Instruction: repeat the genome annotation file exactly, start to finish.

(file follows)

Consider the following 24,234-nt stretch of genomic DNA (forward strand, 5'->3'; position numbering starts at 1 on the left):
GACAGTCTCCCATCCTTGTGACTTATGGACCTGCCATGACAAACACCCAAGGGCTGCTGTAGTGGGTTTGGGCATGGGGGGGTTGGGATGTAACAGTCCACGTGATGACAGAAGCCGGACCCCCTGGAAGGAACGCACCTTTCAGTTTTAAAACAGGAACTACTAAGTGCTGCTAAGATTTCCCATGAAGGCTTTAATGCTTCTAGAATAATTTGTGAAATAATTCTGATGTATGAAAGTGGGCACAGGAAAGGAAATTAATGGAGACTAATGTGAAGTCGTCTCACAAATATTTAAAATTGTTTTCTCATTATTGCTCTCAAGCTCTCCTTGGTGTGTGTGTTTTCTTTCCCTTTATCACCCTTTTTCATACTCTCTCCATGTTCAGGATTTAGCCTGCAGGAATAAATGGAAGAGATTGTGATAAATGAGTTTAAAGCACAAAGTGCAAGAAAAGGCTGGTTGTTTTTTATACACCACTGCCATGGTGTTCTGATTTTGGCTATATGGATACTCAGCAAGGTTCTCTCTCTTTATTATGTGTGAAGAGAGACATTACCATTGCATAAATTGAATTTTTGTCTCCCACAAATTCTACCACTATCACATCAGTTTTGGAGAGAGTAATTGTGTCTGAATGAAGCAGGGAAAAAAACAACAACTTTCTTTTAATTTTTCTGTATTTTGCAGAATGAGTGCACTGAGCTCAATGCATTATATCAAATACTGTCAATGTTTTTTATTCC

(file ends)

Consider the following 24,234-nt stretch of genomic DNA (forward strand, 5'->3'; position numbering starts at 1 on the left):
GACAGTCTCCCATCCTTGTGACTTATGGACCTGCCATGACAAACACCCAAGGGCTGCTGTAGTGGGTTTGGGCATGGGGGGGTTGGGATGTAACAGTCCACGTGATGACAGAAGCCGGACCCCCTGGAAGGAACGCACCTTTCAGTTTTAAAACAGGAACTACTAAGTGCTGCTAAGATTTCCCATGAAGGCTTTAATGCTTCTAGAATAATTTGTGAAATAATTCTGATGTATGAAAGTGGGCACAGGAAAGGAAATTAATGGAGACTAATGTGAAGTCGTCTCACAAATATTTAAAATTGTTTTCTCATTATTGCTCTCAAGCTCTCCTTGGTGTGTGTGTTTTCTTTCCCTTTATCACCCTTTTTCATACTCTCTCCATGTTCAGGATTTAGCCTGCAGGAATAAATGGAAGAGATTGTGATAAATGAGTTTAAAGCACAAAGTGCAAGAAAAGGCTGGTTGTTTTTTATACACCACTGCCATGGTGTTCTGATTTTGGCTATATGGATACTCAGCAAGGTTCTCTCTCTTTATTATGTGTGAAGAGAGACATTACCATTGCATAAATTGAATTTTTGTCTCCCACAAATTCTACCACTATCACATCAGTTTTGGAGAGAGTAATTGTGTCTGAATGAAGCAGGGAAAAAAACAACAACTTTCTTTTAATTTTTCTGTATTTTGCAGAATGAGTGCACTGAGCTCAATGCATTATATCAAATACTGTCAATGTTTTTTATTCC